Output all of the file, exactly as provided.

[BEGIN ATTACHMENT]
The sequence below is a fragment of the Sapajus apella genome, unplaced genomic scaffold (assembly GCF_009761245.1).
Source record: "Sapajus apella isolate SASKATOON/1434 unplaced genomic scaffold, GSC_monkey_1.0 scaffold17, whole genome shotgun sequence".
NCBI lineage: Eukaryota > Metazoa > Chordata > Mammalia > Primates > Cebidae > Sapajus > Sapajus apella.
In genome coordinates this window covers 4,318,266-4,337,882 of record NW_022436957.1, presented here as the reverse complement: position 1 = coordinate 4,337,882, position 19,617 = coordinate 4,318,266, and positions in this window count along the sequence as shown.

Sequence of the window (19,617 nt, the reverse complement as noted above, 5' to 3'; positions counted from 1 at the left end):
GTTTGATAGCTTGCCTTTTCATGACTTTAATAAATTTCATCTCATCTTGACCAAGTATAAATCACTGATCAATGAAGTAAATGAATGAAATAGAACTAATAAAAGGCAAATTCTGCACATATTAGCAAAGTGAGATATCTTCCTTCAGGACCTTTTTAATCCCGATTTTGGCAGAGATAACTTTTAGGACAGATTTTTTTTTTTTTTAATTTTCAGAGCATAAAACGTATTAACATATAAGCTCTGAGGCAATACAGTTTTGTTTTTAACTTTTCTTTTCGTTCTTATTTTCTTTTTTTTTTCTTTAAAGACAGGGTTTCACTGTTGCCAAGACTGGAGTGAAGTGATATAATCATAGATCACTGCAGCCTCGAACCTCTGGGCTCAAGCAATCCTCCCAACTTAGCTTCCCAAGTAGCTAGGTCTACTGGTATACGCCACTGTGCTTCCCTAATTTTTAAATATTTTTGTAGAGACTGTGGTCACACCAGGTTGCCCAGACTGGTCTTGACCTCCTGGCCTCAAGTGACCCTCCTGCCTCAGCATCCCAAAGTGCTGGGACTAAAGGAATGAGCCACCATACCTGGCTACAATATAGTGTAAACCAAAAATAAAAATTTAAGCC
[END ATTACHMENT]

The sequence below is a fragment of the Sapajus apella genome, unplaced genomic scaffold (assembly GCF_009761245.1).
Source record: "Sapajus apella isolate SASKATOON/1434 unplaced genomic scaffold, GSC_monkey_1.0 scaffold17, whole genome shotgun sequence".
NCBI lineage: Eukaryota > Metazoa > Chordata > Mammalia > Primates > Cebidae > Sapajus > Sapajus apella.
In genome coordinates this window covers 4,318,266-4,337,882 of record NW_022436957.1, presented here as the reverse complement: position 1 = coordinate 4,337,882, position 19,617 = coordinate 4,318,266, and positions in this window count along the sequence as shown.

Sequence of the window (19,617 nt, the reverse complement as noted above, 5' to 3'; positions counted from 1 at the left end):
GTTTGATAGCTTGCCTTTTCATGACTTTAATAAATTTCATCTCATCTTGACCAAGTATAAATCACTGATCAATGAAGTAAATGAATGAAATAGAACTAATAAAAGGCAAATTCTGCACATATTAGCAAAGTGAGATATCTTCCTTCAGGACCTTTTTAATCCCGATTTTGGCAGAGATAACTTTTAGGACAGATTTTTTTTTTTTTTAATTTTCAGAGCATAAAACGTATTAACATATAAGCTCTGAGGCAATACAGTTTTGTTTTTAACTTTTCTTTTCGTTCTTATTTTCTTTTTTTTTTCTTTAAAGACAGGGTTTCACTGTTGCCAAGACTGGAGTGAAGTGATATAATCATAGATCACTGCAGCCTCGAACCTCTGGGCTCAAGCAATCCTCCCAACTTAGCTTCCCAAGTAGCTAGGTCTACTGGTATACGCCACTGTGCTTCCCTAATTTTTAAATATTTTTGTAGAGACTGTGGTCACACCAGGTTGCCCAGACTGGTCTTGACCTCCTGGCCTCAAGTGACCCTCCTGCCTCAGCATCCCAAAGTGCTGGGACTAAAGGAATGAGCCACCATACCTGGCTACAATATAGTGTAAACCAAAAATAAAAATTTAAGCC